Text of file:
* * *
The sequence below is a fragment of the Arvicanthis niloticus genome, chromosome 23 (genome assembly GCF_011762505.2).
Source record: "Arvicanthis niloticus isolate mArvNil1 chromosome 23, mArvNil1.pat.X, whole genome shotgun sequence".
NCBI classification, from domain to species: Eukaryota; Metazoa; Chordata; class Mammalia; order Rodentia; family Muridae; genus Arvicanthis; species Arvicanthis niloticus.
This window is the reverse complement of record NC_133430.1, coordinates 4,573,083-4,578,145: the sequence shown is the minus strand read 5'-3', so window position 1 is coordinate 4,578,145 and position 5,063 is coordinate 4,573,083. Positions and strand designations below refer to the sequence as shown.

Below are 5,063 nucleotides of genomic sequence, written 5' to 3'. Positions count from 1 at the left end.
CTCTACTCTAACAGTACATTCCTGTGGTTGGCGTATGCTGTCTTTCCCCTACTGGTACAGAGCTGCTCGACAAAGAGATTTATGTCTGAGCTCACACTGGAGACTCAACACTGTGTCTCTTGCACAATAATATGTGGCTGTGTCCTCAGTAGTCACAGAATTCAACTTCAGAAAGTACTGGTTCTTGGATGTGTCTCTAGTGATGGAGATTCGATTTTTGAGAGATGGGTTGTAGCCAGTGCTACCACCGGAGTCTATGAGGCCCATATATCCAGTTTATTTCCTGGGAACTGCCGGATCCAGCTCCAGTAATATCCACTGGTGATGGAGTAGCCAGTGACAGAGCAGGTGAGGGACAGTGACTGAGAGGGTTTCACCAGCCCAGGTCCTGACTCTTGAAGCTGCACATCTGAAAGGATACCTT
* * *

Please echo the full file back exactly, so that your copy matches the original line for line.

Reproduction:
The sequence below is a fragment of the Arvicanthis niloticus genome, chromosome 23 (genome assembly GCF_011762505.2).
Source record: "Arvicanthis niloticus isolate mArvNil1 chromosome 23, mArvNil1.pat.X, whole genome shotgun sequence".
NCBI classification, from domain to species: Eukaryota; Metazoa; Chordata; class Mammalia; order Rodentia; family Muridae; genus Arvicanthis; species Arvicanthis niloticus.
This window is the reverse complement of record NC_133430.1, coordinates 4,573,083-4,578,145: the sequence shown is the minus strand read 5'-3', so window position 1 is coordinate 4,578,145 and position 5,063 is coordinate 4,573,083. Positions and strand designations below refer to the sequence as shown.

Below are 5,063 nucleotides of genomic sequence, written 5' to 3'. Positions count from 1 at the left end.
CTCTACTCTAACAGTACATTCCTGTGGTTGGCGTATGCTGTCTTTCCCCTACTGGTACAGAGCTGCTCGACAAAGAGATTTATGTCTGAGCTCACACTGGAGACTCAACACTGTGTCTCTTGCACAATAATATGTGGCTGTGTCCTCAGTAGTCACAGAATTCAACTTCAGAAAGTACTGGTTCTTGGATGTGTCTCTAGTGATGGAGATTCGATTTTTGAGAGATGGGTTGTAGCCAGTGCTACCACCGGAGTCTATGAGGCCCATATATCCAGTTTATTTCCTGGGAACTGCCGGATCCAGCTCCAGTAATATCCACTGGTGATGGAGTAGCCAGTGACAGAGCAGGTGAGGGACAGTGACTGAGAGGGTTTCACCAGCCCAGGTCCTGACTCTTGAAGCTGCACATCTGAAAGGATACCTT